Gene Deitch has written this plea before, but he’s not ready to give up hope. The first cartoon he ever directed – for UPA no less – is apparently a lost film. Writes Gene:
“The short animated film that I consider my seminal work appears to be lost and gone forever. It is not listed on any roster of animated films. Technically, it does not exist. The only evidence that it ever did, beside my word and a very few living witnesses, is a magazine article in the also vanished Colliers magazine, with one barely representative illustration (above, click to see it larger).”
The name of this hopelessly obscure little film is also weirdly surrealistic: HOWDY DOODY AND HIS MAGIC HAT. Surrealistic because the film had nothing to do —really — with the grotesque television puppet Howdy Doody. So what is the origin of this artistic tragedy? Here’s the story: The Howdy Doody production organization, Kagran Corp, paid us at UPA-New York, in 1952, to make the film, hoping to establish their string puppet star into a movie star. We disappointed them. They felt we screwed them, and they got the ultimate revenge: They destroyed the negative. They destroyed my seminal work of animation art! I ultimately got that information from a most reliable source: my best friend, and the one-time voice of Howdy Doody and his entire gang, Allen Swift. Allen told me that Bob Smith, the creator of Howdy Doody, hated my film so vehemently that he ordered it wiped it off the face of the earth!
What had we done, and why? We, the then masters of modern animation — the purveyors of progressive design, got it into our eggy heads to influence Kagran to transform Howdy Doody with elegant graphics; to give children something better than the schlocky look of their immensely popular TV show. To this day I don’t know what made us think we could get away with it. We were delighted to take Kagran’s money, and the opportunity it gave us to show our stuff.
When I claim my so-called HOWDY DOODY film is a work of art, I don’t mean that it was all my art. Cliff Roberts was the graphic designer, and Duane Crowther the animator, and I can’t even remember the name of the great young avant garde composer. We were all proud of our film, feeling it was a landmark, that would not only rejuvinate the ugly H.D. but would become a classic film for us.
My personal contribution was partly the storywritten in collaboration with my long-time friend, William Bernal, ( a cowboy rough-rider variation on the magic talisman that endows victory, but that is lost and forces the hero to win without it), plus my visual conception, layout and direction. Coping with the low budget, I decided to do it as paper cut-out animation with special camera effects of my own invention, which became the basis of my filming technique throughout my career and to this day. That’s why the ‘HOWDY DOODY AND HIS MAGIC HAT film is still so important to me. Others have since done these same multiple exposure depth effects, overlapping dissolves and backlit glows since those early days before computers existed, but without a copy of this simple little 1952 bag of tricks filmette, how can I prove I did it first?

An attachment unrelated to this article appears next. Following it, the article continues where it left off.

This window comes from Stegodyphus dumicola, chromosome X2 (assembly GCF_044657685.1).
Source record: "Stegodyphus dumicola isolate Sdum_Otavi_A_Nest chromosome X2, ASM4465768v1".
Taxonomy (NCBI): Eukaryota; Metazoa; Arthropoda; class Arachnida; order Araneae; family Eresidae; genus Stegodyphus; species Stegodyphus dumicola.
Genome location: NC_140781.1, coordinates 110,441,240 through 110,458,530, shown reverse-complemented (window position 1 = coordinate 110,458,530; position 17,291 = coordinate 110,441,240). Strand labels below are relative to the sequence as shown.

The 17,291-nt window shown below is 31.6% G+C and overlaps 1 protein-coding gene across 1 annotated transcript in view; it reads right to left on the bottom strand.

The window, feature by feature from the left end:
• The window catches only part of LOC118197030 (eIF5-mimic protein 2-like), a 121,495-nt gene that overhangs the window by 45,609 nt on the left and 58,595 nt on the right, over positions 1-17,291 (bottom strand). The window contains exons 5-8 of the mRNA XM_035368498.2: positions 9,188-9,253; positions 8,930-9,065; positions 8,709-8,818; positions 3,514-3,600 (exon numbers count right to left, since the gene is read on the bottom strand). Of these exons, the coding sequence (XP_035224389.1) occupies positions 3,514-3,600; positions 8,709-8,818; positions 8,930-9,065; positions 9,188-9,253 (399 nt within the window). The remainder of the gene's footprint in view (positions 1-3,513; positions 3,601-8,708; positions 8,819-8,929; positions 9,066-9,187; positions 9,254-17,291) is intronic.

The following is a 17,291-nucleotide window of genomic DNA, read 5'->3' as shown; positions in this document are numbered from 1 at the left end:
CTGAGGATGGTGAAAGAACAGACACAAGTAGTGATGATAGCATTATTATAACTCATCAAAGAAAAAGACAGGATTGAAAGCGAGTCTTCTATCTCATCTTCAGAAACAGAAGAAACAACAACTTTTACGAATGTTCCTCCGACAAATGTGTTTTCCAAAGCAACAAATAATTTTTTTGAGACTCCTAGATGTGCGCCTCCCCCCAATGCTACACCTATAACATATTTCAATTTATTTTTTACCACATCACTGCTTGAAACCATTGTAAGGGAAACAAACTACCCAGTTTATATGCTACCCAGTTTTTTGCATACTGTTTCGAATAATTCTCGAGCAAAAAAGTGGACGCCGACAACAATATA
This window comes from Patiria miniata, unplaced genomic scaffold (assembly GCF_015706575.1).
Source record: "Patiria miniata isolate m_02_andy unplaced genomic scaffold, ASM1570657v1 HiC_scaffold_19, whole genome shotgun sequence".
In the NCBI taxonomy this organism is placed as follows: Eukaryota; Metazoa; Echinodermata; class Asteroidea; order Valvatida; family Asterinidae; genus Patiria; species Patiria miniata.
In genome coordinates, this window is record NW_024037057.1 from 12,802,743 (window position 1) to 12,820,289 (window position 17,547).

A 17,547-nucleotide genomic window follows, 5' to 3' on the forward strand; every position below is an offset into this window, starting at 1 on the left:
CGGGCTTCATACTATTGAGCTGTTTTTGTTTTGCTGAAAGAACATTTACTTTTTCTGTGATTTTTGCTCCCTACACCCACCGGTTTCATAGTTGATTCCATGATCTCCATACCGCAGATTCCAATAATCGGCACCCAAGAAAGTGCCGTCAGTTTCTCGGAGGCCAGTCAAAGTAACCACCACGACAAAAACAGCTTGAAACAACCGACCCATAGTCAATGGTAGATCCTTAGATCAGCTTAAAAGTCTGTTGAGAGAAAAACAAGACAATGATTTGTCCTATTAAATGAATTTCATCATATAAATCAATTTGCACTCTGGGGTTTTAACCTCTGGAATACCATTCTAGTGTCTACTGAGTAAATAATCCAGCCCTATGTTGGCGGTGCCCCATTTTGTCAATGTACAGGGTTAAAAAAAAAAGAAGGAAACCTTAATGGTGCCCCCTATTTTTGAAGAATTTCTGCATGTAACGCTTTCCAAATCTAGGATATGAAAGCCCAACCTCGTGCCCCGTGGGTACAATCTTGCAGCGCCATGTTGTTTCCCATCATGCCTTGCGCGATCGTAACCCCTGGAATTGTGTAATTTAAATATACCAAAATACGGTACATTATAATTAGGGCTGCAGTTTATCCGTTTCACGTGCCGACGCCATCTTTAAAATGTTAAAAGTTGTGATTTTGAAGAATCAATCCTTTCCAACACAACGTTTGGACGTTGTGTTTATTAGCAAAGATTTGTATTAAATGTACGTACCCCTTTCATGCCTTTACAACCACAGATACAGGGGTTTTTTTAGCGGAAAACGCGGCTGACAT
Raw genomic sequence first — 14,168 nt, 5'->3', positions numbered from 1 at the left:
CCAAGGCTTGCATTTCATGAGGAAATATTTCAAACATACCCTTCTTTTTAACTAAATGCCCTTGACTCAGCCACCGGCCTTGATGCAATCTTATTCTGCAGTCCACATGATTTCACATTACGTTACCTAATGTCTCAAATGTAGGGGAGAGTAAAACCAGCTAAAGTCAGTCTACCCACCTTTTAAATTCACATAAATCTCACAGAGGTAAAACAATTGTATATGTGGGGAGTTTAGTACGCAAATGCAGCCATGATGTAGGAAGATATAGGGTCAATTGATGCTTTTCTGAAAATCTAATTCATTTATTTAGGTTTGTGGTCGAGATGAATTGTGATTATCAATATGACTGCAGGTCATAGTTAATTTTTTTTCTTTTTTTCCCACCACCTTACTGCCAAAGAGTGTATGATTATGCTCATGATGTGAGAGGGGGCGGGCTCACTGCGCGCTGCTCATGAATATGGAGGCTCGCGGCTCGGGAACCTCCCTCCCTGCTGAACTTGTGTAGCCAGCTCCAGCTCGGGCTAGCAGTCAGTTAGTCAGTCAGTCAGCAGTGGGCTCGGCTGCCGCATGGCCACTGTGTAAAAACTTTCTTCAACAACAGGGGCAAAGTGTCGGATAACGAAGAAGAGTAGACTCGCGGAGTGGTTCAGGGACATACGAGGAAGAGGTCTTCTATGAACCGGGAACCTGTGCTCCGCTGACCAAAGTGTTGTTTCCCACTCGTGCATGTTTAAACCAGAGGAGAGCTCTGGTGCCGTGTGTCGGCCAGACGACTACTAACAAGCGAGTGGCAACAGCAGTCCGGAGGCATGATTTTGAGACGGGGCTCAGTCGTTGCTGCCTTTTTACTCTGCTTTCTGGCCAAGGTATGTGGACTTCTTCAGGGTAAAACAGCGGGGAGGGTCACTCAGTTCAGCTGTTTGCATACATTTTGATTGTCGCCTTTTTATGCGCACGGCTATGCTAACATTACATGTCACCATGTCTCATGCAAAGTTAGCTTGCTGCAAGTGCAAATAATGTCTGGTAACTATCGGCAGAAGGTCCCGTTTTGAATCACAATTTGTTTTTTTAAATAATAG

When I left UPA New York to pursue other glories, I did manage to get a 16mm print, and I eventually brought that print with me on my first trip to Prague, 50 years ago in 1959 — to impress the communist-repressed locals my skills. It worked, and I won my incredible wife in the process. But in that first trip, nothing like that was assured. I had only a few days to stay here, and according to US Customs regulations at the time, I could not carry films to America in my luggage, so the Czechoslovak Air Cargo outfit shipped my film back to Bill Snyder’s office. It arrived. It was not confiscated by the Czechs, yet when I returned, Snyder could not find it. I had my mind set on more urgent matters, and assumed it would turn up. It never did.
Snyder and his assistant repeatedly told me the print could not be found. I had returned to Prague and had no chance to get to New York during that time – the early 1960s. When I did get there, I could not find it in the Rembrandt Film’s store room. Later, after Snyder died and his company was taken over by his son Adam, our close friend, neither he could find it.
So this possibly lone 16mm film print slipped from my grasp. Many colleagues tried to locate a print, but to this day, nearly 50 years later, it appears to be hopeless. So my first UPA film, “Directed by Gene Deitch,” seems to be lost forever.
Only the Kagran Corporation, now also defunct, could have derived satisfaction, that this brazen little animated movie, which dared to meddle with the design and name of their beloved character, has been erased from history! – Gene Deitch